Animal and Cellular Research (Lacking Evidence)

No clinical evidence supports the use of peppermint oil for any of the conditions listed in this section. Below is a summary of the existing animal and cell-based studies; they should guide further investigational efforts but should not be interpreted as supportive of any health benefit.

Hair Loss

In a study of male mice, researchers compared the hair growth effects of peppermint oil, saline, jojoba oil, and minoxidil. Topical application of 3% peppermint oil led to faster hair growth than any other solution. It was even more effective than minoxidil, which is an FDA-approved hair growth treatment [39].

After four weeks of topical application, peppermint oil-induced very thick and long hair in mice. These effects may be due to its ability to increase IGF-1 and alkaline phosphatase. The cellular production of IGF-1 supports cell growth and survival, which helps increase hair thickness [39].

Peppermint Oil Side Effects & Precautions

Both oral and topical applications of peppermint oil are likely safe for healthy adults and children. Possible side effects are mild and include [4, 1, 40]:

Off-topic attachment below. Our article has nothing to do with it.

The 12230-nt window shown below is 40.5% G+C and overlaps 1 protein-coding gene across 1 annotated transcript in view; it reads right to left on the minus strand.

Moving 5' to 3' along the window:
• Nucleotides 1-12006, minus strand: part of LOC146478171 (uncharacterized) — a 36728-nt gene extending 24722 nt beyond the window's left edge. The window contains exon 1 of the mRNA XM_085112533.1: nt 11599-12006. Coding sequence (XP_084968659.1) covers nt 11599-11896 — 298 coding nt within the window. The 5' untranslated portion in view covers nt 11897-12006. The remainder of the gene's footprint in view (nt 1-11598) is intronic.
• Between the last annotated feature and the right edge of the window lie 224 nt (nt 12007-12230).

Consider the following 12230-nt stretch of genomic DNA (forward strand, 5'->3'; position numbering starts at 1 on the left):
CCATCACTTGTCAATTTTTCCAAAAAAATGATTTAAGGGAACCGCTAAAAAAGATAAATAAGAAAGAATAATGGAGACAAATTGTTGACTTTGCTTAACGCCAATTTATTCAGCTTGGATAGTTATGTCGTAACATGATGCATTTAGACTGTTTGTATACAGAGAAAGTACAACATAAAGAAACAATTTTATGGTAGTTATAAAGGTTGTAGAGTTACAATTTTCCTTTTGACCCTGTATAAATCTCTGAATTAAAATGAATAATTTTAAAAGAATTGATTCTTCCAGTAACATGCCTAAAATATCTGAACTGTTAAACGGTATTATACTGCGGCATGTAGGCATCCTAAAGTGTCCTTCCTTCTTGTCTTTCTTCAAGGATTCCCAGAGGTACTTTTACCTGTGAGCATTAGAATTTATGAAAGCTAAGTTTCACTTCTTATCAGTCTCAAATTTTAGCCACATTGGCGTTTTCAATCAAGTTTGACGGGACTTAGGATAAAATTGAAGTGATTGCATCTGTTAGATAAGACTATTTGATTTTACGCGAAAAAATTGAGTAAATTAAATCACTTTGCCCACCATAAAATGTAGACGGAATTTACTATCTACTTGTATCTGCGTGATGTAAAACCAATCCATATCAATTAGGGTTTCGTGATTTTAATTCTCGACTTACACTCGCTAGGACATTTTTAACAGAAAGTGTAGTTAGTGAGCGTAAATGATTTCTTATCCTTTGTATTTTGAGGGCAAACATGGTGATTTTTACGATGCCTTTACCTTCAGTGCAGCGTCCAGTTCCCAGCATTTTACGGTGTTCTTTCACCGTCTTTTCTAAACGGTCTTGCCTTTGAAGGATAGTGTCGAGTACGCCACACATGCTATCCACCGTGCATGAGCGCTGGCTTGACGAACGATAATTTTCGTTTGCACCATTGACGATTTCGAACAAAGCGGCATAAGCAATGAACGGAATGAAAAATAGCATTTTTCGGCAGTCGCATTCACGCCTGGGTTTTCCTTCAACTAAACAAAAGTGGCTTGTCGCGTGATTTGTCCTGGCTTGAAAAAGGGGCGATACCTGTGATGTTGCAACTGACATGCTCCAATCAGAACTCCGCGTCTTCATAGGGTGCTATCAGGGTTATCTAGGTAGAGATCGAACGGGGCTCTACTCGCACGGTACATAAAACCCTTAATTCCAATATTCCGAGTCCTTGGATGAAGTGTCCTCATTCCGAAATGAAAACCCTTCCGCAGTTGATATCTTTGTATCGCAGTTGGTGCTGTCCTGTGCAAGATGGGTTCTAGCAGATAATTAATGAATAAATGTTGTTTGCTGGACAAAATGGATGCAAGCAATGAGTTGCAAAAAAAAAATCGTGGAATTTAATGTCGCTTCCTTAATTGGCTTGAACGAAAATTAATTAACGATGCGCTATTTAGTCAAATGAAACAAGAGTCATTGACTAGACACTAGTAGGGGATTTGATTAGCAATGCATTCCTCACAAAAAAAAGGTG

• Allergic reactions
  • Dermatitis
  • Nausea
  • Heartburn
  • Blurred vision
  • Breathing problems

Extreme doses are associated with inflammation of the kidneys [4, 41].

The oil may increase the volume of secretion of bile and solids from the liver. Patients with gallstones and gallbladder inflammation should not use peppermint oil. Additionally, the use of oil can worsen a hernia and acid reflux symptoms [4].

Pregnant women and children should use peppermint oil under strict medical supervision only.

Peppermint oil interferes with cytochrome P450 enzyme activity. This means that it stops the body from breaking down certain drugs. However, this effect has not yet occurred in humans. To stay on the safe side, consult with your doctor before supplementing [42, 43].


Forms and Dosage

The below doses may not apply to you personally. If your doctor suggests using peppermint oil, work with them to find the optimal dosage according to your health condition and other factors.